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  6. PS I like these little works. You can frame miniatures too – they make charming gifts and can go in mini frames with backs that stand up and sit on a shelf. Get one printed on a mug – cheaper than paying for professional framing !

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  7. Isn’t it funny how even the littlest things make us feel like we’ve ruined something? I was watching a video of Charles Reid and he did a bit of totally random splatter just so he wouldn’t get too attached to a particular look of the painting. He “spoilt” it but it was still great as it was.

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  8. I think this is totally okay! I often stock up on cheap sketchbooks with lots of pages so I don’t feel like anything is too precious. I think when you move to watercolour things change a bit because paper makes such a big difference. I’ve just bought some full sized sheets (A1) to fold into little accordion sketchbooks, which makes it feel like a great deal and more manageable.

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  9. For a while when I was just starting out on drawing I used cheap copy paper. I never felt like it was too precious to use and I could just recycle the bad ones (lots and lots of them). But once you start using a sketchbook you realise that it’s quite nice to have that record of your journey and I enjoy flipping back through my earlier work (and cringing!)

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  10. I know what you mean, sometimes being frugal means that you just aren’t getting enough out of your art. Watercolours particularly seems to reflect this as cheap student grade paint or paper never performs well and can just be so darn frustrating. Sometimes we just have to dive into the deep if we know it’s something that means a lot to us. And thank you so much for your kind comments! 🙂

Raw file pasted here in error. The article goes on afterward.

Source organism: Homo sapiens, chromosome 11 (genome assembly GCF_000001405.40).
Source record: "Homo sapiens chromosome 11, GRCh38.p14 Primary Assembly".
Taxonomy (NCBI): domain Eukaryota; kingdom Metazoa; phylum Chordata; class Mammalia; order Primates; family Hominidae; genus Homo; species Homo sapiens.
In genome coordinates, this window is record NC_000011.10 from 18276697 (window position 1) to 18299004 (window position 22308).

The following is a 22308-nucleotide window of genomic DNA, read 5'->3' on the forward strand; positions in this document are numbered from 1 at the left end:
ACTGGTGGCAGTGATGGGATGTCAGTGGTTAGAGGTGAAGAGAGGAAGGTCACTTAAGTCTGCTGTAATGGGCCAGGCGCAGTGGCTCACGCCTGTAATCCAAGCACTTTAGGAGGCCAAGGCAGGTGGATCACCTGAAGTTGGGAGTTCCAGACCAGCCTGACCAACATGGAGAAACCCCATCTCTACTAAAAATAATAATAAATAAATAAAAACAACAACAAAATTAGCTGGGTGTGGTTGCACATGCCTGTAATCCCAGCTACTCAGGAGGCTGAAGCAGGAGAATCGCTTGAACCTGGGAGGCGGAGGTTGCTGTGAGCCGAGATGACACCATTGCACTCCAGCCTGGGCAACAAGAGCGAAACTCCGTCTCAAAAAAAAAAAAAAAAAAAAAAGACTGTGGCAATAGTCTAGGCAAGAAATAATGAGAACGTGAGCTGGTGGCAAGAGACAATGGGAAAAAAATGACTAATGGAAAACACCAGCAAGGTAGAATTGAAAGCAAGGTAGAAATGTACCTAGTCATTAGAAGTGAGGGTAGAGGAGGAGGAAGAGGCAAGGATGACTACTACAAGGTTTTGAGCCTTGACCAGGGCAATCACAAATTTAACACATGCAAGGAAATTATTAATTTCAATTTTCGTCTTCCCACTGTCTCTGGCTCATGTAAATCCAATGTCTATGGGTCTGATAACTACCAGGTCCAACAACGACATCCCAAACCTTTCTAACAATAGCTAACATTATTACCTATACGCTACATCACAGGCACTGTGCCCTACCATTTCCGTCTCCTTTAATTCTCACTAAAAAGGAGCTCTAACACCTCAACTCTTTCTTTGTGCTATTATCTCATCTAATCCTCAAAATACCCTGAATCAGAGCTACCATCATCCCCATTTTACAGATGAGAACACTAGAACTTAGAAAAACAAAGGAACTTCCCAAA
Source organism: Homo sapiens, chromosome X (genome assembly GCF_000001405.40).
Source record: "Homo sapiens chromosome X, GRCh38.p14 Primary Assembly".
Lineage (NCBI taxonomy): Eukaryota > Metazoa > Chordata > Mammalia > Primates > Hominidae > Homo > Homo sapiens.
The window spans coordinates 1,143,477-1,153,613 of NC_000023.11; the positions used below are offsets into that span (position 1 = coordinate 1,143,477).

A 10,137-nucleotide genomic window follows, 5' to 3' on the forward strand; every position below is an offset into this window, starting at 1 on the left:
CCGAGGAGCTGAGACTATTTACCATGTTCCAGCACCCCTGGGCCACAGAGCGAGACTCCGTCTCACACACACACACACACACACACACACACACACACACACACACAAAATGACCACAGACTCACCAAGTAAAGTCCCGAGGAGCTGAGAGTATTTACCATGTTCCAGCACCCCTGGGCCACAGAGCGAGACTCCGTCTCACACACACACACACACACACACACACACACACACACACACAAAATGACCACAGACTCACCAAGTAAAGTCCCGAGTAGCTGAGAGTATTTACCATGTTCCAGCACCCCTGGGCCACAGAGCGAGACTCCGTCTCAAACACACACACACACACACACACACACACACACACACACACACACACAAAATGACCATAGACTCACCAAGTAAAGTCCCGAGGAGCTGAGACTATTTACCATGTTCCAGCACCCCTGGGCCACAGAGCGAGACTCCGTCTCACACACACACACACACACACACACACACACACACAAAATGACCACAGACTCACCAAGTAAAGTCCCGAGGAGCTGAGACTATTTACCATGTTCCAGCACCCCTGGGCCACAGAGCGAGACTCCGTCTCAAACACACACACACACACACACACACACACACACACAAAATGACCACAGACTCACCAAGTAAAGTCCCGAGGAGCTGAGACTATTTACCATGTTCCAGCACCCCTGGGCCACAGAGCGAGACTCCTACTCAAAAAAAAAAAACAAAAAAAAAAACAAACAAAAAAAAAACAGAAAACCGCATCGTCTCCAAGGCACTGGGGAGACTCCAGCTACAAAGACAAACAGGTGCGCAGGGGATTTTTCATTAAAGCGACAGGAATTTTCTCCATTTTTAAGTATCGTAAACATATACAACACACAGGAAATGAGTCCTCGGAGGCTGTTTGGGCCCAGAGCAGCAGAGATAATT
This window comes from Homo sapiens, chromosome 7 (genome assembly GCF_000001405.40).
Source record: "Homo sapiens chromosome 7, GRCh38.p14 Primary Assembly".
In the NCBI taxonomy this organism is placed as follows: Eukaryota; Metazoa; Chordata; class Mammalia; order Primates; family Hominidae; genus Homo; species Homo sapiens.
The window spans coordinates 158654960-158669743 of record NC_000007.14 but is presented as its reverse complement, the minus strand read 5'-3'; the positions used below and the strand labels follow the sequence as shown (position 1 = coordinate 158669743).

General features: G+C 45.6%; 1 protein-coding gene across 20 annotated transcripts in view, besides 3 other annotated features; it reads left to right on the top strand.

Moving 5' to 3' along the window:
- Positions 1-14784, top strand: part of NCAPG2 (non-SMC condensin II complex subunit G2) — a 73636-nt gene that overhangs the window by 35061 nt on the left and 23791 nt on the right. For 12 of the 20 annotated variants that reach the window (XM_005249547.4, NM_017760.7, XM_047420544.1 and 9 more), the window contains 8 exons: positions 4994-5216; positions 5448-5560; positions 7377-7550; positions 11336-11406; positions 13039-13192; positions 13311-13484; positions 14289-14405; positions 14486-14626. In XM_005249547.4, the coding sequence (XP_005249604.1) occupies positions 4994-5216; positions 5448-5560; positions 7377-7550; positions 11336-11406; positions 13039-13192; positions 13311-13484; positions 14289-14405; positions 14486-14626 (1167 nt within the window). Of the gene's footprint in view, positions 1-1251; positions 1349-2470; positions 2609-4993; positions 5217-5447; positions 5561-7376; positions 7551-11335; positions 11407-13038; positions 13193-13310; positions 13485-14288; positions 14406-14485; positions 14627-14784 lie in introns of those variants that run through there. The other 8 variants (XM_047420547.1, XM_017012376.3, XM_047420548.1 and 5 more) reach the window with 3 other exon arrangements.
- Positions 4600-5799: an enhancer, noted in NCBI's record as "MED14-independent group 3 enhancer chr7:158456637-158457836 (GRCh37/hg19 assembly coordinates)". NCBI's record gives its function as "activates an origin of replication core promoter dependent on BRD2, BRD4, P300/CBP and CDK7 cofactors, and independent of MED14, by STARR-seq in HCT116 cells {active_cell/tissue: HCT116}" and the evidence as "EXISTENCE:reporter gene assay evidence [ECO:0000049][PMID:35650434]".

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  11. This is such a great attitude and I find the same whenever I sit down to sketch or start a painting. I seem to spend more time fretting about starting than painting but once I get going I feel so “in the zone”. I’ll have to trust this will work with bigger paper for me too.

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  12. Those little works of yours are great! You could use them in a collage, in a triptych, etc. This feeling of being stingy is universal and wide-spread I think. I will say that once I gave myself permission to honor my art by using good quality supplies, and *gasp* favorite fabric scraps I had hoarded and began to actually use these precious things in my making, my artwork responded and gave back to me, validated me, and was thereby more appreciated by the people who acquired it. And besides, it is so much fun to splurge on another pen or moleskine journal or tube of paint because you joyfully used up the other one!

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  13. I’m with you on that. When I flip back on my old drawing, I also notice what I could have done better, but each drawing brings me right back to what I was doing at the time. Even what I was thinking and who was around. Thanks for the comment.